This would be the second time Google has bought a smartphone company.
Google may be close to buying the smartphone business of HTC, the troubled consumer-electronics maker based in Taiwan, according to a report.
According to a report in a Taiwanese publication (Google Translate version here), the two companies are in the final stages of acquisition talks. The report does not say how much Google may buy HTC for.
The deal would mark a surprise return to a serious hardware player for Google, three years after it sold its Motorola smartphone subsidiary. And as Google invests more in building its own devices, like the Pixel phone, owning a smartphone subsidiary could help it mount a stronger challenge to Apple's iPhone.
Google and HTC representatives declined to comment.
A note from UBS on Thursday that cited the Commercial Times article said the deal would involve only HTC's smartphone research-and-development team. UBS said it expected that a deal would be immaterial to the financials of Google's parent company, Alphabet.
Of the potential benefits of the deal, UBS said, "Deeper integration of hardware/software would offset some of the Android fragmentation issues that do not plague Apple iOS."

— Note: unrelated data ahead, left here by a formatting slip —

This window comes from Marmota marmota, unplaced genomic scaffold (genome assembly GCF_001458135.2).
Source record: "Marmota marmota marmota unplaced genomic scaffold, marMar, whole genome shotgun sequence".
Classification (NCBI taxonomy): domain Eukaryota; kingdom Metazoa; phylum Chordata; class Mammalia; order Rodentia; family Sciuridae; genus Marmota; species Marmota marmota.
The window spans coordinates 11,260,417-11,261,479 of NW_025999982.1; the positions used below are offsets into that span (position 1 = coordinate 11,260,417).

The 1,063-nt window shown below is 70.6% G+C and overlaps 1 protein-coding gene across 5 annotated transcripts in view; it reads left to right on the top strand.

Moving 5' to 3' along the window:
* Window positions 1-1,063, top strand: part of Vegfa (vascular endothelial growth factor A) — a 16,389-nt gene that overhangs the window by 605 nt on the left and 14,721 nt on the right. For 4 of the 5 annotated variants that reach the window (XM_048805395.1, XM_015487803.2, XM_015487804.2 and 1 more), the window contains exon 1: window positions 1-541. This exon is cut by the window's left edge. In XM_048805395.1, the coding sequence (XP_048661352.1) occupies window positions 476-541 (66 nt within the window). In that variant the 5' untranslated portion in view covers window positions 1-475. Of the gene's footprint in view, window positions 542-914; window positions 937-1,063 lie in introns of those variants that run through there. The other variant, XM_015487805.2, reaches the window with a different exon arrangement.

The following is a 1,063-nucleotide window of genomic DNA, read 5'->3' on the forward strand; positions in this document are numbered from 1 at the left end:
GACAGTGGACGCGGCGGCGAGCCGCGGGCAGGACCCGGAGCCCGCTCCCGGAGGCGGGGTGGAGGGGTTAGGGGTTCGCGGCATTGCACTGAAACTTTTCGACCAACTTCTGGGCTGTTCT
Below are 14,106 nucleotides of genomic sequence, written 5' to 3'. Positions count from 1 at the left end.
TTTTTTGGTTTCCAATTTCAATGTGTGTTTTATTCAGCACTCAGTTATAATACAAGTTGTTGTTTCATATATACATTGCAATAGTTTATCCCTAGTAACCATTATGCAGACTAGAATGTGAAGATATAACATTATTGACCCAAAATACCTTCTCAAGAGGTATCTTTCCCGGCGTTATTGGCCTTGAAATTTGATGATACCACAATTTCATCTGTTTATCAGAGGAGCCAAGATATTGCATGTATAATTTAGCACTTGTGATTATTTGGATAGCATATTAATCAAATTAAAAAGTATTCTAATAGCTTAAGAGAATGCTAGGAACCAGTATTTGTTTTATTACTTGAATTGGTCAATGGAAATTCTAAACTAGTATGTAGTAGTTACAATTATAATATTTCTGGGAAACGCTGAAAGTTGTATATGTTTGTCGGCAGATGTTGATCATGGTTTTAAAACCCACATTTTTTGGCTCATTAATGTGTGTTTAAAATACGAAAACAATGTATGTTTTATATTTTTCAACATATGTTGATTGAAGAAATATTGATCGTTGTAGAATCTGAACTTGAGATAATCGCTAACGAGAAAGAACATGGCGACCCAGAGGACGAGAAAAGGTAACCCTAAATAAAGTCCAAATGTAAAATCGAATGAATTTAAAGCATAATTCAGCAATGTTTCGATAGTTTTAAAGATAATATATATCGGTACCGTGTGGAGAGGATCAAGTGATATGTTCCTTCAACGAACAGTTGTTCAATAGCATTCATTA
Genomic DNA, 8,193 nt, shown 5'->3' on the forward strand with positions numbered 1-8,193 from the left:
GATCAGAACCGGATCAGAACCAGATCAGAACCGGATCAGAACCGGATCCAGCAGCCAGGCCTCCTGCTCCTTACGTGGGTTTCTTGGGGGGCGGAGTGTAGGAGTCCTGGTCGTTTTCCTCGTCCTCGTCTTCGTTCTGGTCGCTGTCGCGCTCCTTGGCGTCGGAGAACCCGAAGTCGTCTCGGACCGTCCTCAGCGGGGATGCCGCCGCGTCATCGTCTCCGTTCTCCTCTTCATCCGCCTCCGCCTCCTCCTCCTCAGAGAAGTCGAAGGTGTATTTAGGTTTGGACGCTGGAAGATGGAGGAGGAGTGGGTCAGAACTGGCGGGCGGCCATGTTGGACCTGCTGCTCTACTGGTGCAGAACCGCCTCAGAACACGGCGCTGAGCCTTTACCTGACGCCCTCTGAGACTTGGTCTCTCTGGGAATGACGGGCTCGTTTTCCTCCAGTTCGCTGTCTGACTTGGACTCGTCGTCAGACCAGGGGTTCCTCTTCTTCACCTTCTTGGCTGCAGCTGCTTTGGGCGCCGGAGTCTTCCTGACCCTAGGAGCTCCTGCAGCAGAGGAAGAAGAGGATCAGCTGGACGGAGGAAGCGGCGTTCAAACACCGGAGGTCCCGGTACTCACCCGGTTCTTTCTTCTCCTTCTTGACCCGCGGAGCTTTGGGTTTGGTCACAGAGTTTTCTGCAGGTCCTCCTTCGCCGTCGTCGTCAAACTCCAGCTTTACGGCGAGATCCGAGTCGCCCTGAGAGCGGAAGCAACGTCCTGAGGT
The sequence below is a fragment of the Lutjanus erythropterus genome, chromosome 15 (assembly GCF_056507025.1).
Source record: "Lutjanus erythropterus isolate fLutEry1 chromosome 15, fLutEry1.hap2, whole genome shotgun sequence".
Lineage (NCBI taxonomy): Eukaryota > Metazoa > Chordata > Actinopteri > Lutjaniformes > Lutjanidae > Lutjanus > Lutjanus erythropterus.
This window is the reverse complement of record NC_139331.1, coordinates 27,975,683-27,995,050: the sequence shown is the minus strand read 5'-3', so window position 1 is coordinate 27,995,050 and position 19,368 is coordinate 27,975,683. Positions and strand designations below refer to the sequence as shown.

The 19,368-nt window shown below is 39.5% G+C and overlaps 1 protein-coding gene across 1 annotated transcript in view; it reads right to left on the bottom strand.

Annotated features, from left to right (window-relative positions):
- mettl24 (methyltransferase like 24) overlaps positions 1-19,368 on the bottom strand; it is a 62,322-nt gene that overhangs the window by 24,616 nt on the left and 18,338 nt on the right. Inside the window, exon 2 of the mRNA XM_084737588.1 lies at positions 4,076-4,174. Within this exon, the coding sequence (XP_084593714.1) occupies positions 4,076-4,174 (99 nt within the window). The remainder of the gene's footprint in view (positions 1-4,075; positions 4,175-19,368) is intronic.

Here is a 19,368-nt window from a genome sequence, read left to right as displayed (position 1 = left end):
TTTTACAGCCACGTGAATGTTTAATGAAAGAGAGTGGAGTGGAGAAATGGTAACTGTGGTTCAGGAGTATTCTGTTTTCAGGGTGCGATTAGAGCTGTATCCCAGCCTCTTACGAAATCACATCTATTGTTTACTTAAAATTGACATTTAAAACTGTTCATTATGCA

Shares of Alphabet were unchanged in after-hours trading on Thursday.
According to a Bloomberg report last month, HTC has been exploring its options as its smartphone sales dwindle and its virtual-reality-headset business struggles to take off, such as spinning out the VR division and selling the smartphone business.
It would be an odd move for Google, should the deal go through. In 2011, Google bought Motorola for $12.5 billion in an effort to ramp up its hardware ambitions. Motorola released a few handsets while operating as a Google subsidiary, but none of them was a blockbuster.
In 2014, Google dumped Motorola and sold it to Lenovo for $2.9 billion.
But Google has a renewed interest in hardware, and it's seen it as a growth area for the company outside of its core ad business.
Last year, Google formed a new hardware division under former Motorola President Rick Osterloh that was responsible for products like the well-received Pixel phones (which Google partnered with HTC to manufacture), the Google Home speaker, and the Daydream View VR headset.
Google is expected to release an update to the Pixel phone and a new touchscreen Chromebook in October.
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